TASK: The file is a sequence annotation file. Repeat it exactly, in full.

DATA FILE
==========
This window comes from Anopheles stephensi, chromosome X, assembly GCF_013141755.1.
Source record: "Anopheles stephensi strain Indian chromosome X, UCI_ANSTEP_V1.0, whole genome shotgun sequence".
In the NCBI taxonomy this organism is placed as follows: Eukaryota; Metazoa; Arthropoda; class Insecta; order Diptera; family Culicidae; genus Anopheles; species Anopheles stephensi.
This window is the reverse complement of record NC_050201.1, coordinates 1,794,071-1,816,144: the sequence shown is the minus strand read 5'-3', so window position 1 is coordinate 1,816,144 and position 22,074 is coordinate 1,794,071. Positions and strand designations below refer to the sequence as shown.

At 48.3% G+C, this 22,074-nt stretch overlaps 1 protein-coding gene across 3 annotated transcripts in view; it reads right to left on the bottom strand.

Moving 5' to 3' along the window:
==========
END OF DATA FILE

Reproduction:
This window comes from Anopheles stephensi, chromosome X, assembly GCF_013141755.1.
Source record: "Anopheles stephensi strain Indian chromosome X, UCI_ANSTEP_V1.0, whole genome shotgun sequence".
In the NCBI taxonomy this organism is placed as follows: Eukaryota; Metazoa; Arthropoda; class Insecta; order Diptera; family Culicidae; genus Anopheles; species Anopheles stephensi.
This window is the reverse complement of record NC_050201.1, coordinates 1,794,071-1,816,144: the sequence shown is the minus strand read 5'-3', so window position 1 is coordinate 1,816,144 and position 22,074 is coordinate 1,794,071. Positions and strand designations below refer to the sequence as shown.

At 48.3% G+C, this 22,074-nt stretch overlaps 1 protein-coding gene across 3 annotated transcripts in view; it reads right to left on the bottom strand.

Moving 5' to 3' along the window: